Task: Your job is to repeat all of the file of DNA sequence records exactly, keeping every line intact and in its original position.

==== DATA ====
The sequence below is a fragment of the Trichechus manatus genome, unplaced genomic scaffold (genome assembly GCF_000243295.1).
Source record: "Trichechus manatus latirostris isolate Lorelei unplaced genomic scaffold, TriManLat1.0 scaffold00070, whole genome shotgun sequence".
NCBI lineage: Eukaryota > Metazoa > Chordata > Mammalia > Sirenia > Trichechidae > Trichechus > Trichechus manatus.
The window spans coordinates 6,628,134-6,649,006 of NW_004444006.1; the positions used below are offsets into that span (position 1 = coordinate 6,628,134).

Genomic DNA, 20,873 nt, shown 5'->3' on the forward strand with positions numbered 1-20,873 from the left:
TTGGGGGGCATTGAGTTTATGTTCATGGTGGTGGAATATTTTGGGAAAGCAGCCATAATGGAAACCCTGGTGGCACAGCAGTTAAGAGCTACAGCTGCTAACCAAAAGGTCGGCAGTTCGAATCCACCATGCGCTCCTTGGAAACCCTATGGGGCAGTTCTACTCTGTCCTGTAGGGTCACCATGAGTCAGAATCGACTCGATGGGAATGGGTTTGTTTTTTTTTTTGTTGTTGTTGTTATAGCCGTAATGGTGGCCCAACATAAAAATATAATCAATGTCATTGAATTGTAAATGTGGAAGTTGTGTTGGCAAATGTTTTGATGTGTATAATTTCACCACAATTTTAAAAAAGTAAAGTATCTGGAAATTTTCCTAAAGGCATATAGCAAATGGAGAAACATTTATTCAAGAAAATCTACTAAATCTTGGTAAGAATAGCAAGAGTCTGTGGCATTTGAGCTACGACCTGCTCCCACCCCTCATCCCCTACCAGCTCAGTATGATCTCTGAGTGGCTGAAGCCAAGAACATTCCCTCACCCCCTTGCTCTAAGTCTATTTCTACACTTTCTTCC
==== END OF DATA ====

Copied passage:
The sequence below is a fragment of the Trichechus manatus genome, unplaced genomic scaffold (genome assembly GCF_000243295.1).
Source record: "Trichechus manatus latirostris isolate Lorelei unplaced genomic scaffold, TriManLat1.0 scaffold00070, whole genome shotgun sequence".
NCBI lineage: Eukaryota > Metazoa > Chordata > Mammalia > Sirenia > Trichechidae > Trichechus > Trichechus manatus.
The window spans coordinates 6,628,134-6,649,006 of NW_004444006.1; the positions used below are offsets into that span (position 1 = coordinate 6,628,134).

Genomic DNA, 20,873 nt, shown 5'->3' on the forward strand with positions numbered 1-20,873 from the left:
TTGGGGGGCATTGAGTTTATGTTCATGGTGGTGGAATATTTTGGGAAAGCAGCCATAATGGAAACCCTGGTGGCACAGCAGTTAAGAGCTACAGCTGCTAACCAAAAGGTCGGCAGTTCGAATCCACCATGCGCTCCTTGGAAACCCTATGGGGCAGTTCTACTCTGTCCTGTAGGGTCACCATGAGTCAGAATCGACTCGATGGGAATGGGTTTGTTTTTTTTTTTGTTGTTGTTGTTATAGCCGTAATGGTGGCCCAACATAAAAATATAATCAATGTCATTGAATTGTAAATGTGGAAGTTGTGTTGGCAAATGTTTTGATGTGTATAATTTCACCACAATTTTAAAAAAGTAAAGTATCTGGAAATTTTCCTAAAGGCATATAGCAAATGGAGAAACATTTATTCAAGAAAATCTACTAAATCTTGGTAAGAATAGCAAGAGTCTGTGGCATTTGAGCTACGACCTGCTCCCACCCCTCATCCCCTACCAGCTCAGTATGATCTCTGAGTGGCTGAAGCCAAGAACATTCCCTCACCCCCTTGCTCTAAGTCTATTTCTACACTTTCTTCC